'Sesame Street' and Earth, Wind & Fire among Kennedy Center honorees

Washington (AFP) –


The iconic children's television program "Sesame Street" along with the R&B collective Earth, Wind & Fire will be among those recognized at this year's Kennedy Center Honors, one of America's most prestigious arts awards.

The Kennedy Center -- Washington's performing arts complex that serves as a living monument to slain president John F. Kennedy -- announced Thursday that actress Sally Field, genre-spanning singer Linda Ronstadt and 11-time Grammy winning conductor Michael Tilson Thomas would also be among the 2019 class.

The choice of "Sesame Street" -- a childhood staple that premiered in 1969 to high viewership and glowing reviews, which this year is celebrating its 50th anniversary -- marks the first time the Kennedy Center will honor a television program and the second time it chose a work of art rather than individuals.

Last year's inclusion of the groundbreaking musical "Hamilton" was the first such instance.

The program's co-founders will accept the award on the show's behalf, the Kennedy Center said. There was no word yet on whether cast members including the bright yellow Big Bird and furry red monster Elmo, known for his falsetto voice, will attend the December 8 gala.

"In this class of Honorees, we are witnessing a uniquely American story: one that is representative of so many cultural touchstones and musical moments that make our nation great," said Kennedy Center President Deborah Rutter in a statement.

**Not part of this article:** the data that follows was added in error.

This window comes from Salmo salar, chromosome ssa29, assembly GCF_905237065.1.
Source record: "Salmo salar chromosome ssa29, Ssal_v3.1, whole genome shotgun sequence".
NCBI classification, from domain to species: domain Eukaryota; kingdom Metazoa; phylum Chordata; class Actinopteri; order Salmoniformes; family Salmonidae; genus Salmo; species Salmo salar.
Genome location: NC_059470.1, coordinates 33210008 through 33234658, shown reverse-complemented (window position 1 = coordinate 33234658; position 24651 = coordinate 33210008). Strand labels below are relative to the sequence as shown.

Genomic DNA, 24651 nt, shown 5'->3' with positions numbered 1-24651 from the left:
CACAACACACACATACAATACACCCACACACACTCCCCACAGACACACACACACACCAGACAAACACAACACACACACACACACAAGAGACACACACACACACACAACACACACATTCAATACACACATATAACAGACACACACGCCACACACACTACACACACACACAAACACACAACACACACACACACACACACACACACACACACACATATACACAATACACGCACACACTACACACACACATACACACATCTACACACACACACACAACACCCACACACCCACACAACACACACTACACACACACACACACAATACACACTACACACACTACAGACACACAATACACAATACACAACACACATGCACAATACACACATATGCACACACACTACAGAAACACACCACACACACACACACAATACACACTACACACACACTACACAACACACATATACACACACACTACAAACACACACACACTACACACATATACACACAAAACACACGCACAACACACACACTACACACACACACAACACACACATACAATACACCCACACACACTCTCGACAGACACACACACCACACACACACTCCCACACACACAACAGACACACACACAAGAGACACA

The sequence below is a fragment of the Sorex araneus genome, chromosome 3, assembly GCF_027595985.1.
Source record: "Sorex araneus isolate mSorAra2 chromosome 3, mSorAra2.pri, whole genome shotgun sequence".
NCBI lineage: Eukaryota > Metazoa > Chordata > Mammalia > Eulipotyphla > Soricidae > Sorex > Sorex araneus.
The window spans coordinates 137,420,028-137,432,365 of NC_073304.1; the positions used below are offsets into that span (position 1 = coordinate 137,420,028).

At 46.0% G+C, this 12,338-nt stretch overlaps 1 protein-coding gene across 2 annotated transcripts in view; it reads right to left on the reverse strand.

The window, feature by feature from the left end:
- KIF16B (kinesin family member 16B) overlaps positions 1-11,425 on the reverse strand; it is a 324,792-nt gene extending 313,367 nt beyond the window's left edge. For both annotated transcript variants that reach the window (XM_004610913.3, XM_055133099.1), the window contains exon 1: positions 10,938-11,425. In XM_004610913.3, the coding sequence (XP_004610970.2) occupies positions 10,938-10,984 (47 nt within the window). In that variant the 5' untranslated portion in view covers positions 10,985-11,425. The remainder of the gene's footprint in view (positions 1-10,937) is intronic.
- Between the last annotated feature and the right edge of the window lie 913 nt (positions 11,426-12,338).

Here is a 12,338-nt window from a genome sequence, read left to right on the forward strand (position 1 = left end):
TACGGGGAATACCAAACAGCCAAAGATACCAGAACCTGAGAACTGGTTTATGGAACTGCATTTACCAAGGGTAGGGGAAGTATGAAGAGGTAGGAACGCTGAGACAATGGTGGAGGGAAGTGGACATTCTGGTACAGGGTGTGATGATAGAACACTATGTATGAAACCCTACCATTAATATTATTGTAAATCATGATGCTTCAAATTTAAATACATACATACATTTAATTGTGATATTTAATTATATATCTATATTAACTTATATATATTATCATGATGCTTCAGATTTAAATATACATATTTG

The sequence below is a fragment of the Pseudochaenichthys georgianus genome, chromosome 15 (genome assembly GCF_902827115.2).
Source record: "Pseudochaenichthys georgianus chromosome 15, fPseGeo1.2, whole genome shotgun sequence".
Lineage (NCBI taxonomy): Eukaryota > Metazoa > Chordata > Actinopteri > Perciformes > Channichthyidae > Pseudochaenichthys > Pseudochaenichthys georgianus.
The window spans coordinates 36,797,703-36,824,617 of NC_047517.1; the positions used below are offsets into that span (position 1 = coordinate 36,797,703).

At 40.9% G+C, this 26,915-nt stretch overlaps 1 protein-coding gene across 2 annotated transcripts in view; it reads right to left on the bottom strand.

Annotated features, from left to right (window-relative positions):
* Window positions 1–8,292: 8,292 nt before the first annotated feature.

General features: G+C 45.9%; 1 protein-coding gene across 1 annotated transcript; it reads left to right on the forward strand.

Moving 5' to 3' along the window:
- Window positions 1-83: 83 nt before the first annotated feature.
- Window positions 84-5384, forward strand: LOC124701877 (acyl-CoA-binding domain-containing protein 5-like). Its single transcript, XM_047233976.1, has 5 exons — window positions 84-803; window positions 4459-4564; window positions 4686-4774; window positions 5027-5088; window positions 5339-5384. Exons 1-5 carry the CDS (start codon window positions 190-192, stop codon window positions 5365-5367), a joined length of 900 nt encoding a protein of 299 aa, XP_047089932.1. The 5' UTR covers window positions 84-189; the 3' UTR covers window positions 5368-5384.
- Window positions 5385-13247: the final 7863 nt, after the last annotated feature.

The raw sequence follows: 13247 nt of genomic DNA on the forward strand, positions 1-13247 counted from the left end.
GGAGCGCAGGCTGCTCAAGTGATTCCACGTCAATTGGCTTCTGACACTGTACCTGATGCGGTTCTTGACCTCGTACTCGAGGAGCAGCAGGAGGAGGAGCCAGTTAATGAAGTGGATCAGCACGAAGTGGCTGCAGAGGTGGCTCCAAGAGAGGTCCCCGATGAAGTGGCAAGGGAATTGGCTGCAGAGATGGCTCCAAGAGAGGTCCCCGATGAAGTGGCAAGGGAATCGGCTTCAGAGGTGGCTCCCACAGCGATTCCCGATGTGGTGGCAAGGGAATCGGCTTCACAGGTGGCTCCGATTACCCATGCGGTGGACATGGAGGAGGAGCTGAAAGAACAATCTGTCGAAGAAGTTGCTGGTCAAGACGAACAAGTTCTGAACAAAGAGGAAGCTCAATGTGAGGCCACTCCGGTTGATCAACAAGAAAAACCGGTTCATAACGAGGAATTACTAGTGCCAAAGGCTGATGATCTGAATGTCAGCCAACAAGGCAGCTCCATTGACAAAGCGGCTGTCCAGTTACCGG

"We're not just looking back; these Honorees are urging us to look forward as well."

- Criticism of Trump -

The Kennedy Center Honors traditionally take place in the presence of the president, but Donald Trump, despised by many cultural and entertainment figures, has skipped Washington's rare night of red-carpet glamour for the past two years.

A number of this year's nominees have criticized the president: the funk-inflected Earth, Wind and Fire requested Trump stop using its music during his 2016 campaign, and folk-tinged Ronstadt has voiced anger over the White House separation of immigrant families at the US-Mexico border.

The 73-year-old Ronstadt -- who the Center dubbed the "consummate American artist -- sang her last concert in 2009 after a four-decade career that saw her deftly perform everything from country and rock to opera and Broadway standards.

Earth, Wind and Fire's unique poppy blend of funk, jazz, soul and R&B has made them one of the best-selling musical groups of all time. The legendary group has played before former presidents Barack Obama and Bill Clinton.

Tilson Thomas, 74, currently the director of the San Francisco Symphony, has conducted major orchestras throughout the US and Europe, garnering accolades including France's Chevalier de l'Ordre des Arts et des Lettres.

And the Oscar-winning Field, 72, boasts extensive film credits including "Forrest Gump" and "Steel Magnolias" along with top television roles including on "Sybil" and "ER."

The gala, now in its 42nd year, will be broadcast on US network CBS on December 15.